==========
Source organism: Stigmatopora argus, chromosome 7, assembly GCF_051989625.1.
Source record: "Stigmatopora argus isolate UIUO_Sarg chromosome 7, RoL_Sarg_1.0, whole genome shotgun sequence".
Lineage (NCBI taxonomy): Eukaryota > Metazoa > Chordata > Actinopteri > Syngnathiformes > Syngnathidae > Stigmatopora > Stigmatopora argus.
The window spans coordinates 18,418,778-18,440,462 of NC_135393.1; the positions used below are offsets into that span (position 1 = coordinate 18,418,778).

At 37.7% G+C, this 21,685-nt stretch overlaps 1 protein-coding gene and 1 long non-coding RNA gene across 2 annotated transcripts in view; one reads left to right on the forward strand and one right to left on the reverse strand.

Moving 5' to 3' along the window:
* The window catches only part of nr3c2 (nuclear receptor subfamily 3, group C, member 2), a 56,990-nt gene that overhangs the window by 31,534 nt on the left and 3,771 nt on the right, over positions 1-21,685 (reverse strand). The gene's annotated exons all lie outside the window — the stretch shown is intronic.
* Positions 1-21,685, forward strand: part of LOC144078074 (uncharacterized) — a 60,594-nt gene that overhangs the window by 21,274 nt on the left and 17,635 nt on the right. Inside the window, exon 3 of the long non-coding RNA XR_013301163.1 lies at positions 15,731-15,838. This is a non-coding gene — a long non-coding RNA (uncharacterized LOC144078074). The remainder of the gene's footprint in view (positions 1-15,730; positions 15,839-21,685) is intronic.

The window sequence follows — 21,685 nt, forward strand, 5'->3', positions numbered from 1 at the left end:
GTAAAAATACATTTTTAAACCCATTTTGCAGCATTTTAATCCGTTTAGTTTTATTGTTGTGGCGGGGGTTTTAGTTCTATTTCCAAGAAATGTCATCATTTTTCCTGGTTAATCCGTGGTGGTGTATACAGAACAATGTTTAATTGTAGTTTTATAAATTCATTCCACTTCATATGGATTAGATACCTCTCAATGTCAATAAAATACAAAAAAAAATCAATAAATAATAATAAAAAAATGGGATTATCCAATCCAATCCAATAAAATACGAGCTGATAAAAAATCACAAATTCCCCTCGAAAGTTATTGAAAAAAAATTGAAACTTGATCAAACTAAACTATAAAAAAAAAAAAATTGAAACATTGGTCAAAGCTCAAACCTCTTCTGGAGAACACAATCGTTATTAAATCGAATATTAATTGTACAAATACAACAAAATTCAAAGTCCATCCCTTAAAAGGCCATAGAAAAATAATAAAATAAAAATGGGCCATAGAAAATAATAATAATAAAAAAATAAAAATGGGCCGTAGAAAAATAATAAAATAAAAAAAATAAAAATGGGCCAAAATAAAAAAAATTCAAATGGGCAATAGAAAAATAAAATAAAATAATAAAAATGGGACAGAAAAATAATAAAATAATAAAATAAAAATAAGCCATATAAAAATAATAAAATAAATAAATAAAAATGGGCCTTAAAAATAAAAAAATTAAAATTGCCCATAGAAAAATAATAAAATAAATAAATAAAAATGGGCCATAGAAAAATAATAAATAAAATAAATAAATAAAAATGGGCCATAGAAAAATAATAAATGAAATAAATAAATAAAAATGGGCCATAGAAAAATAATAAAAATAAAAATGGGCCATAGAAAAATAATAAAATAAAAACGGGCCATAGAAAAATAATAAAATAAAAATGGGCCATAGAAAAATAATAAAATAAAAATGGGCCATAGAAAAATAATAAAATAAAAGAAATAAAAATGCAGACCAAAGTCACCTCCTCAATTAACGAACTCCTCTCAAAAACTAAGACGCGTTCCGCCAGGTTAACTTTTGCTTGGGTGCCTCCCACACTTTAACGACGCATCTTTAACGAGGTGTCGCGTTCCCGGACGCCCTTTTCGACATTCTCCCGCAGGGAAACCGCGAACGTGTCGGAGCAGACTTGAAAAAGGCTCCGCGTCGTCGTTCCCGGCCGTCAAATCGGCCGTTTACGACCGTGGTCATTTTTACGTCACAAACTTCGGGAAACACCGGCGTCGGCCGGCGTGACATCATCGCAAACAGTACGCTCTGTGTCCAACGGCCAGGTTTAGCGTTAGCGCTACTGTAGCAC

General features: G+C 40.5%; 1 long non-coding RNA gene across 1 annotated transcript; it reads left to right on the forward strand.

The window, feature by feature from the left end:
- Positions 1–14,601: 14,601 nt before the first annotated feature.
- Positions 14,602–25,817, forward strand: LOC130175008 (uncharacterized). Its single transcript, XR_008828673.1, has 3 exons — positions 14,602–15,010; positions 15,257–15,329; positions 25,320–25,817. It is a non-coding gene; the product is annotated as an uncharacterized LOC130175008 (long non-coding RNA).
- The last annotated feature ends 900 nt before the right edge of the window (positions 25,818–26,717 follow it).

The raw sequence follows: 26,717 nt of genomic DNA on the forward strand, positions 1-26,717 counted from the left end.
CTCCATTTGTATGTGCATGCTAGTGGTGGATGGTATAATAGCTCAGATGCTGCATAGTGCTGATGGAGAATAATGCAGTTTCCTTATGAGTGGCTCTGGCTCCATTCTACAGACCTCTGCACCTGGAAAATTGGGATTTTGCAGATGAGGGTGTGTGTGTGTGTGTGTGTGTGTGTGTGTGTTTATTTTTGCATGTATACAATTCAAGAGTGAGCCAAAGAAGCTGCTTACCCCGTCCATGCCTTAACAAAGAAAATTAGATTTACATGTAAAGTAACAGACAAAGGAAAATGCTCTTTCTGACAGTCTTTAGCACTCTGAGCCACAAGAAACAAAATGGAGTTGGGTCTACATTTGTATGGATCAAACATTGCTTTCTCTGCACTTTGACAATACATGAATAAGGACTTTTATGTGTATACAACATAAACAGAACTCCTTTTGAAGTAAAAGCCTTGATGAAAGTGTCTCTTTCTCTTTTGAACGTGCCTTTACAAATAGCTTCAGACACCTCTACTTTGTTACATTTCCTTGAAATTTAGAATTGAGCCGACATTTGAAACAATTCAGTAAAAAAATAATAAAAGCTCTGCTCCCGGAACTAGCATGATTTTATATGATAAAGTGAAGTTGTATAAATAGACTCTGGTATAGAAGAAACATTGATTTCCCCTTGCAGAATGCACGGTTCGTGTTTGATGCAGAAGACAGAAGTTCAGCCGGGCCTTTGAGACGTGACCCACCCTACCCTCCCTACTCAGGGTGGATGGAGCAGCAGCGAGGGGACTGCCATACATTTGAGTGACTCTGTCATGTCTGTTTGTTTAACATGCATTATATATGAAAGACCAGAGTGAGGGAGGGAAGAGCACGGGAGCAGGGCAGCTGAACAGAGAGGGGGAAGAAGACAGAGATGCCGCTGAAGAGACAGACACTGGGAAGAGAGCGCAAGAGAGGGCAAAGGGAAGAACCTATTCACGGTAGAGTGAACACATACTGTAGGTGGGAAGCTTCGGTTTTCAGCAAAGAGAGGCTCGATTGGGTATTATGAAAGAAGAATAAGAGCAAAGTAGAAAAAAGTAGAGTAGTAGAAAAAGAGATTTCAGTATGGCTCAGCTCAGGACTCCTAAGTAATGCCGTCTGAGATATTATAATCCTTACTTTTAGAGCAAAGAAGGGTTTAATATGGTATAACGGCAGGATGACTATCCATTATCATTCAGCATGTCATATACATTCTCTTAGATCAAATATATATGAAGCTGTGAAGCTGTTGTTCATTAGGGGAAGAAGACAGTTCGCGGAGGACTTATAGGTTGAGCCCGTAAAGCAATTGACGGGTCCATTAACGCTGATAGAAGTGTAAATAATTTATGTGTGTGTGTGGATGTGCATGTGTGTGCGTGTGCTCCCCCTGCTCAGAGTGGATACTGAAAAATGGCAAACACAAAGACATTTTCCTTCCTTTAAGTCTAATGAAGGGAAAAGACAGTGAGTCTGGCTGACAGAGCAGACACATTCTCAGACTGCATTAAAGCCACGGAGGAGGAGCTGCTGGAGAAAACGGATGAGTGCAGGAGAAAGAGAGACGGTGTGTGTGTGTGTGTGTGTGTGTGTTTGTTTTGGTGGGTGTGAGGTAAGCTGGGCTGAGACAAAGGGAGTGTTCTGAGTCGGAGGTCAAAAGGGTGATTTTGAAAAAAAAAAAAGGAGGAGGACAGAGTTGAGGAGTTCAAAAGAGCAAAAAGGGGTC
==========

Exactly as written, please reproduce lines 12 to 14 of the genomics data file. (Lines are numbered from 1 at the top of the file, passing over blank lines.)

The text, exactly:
The window, feature by feature from the left end:
- Positions 1–14,601: 14,601 nt before the first annotated feature.
- Positions 14,602–25,817, forward strand: LOC130175008 (uncharacterized). Its single transcript, XR_008828673.1, has 3 exons — positions 14,602–15,010; positions 15,257–15,329; positions 25,320–25,817. It is a non-coding gene; the product is annotated as an uncharacterized LOC130175008 (long non-coding RNA).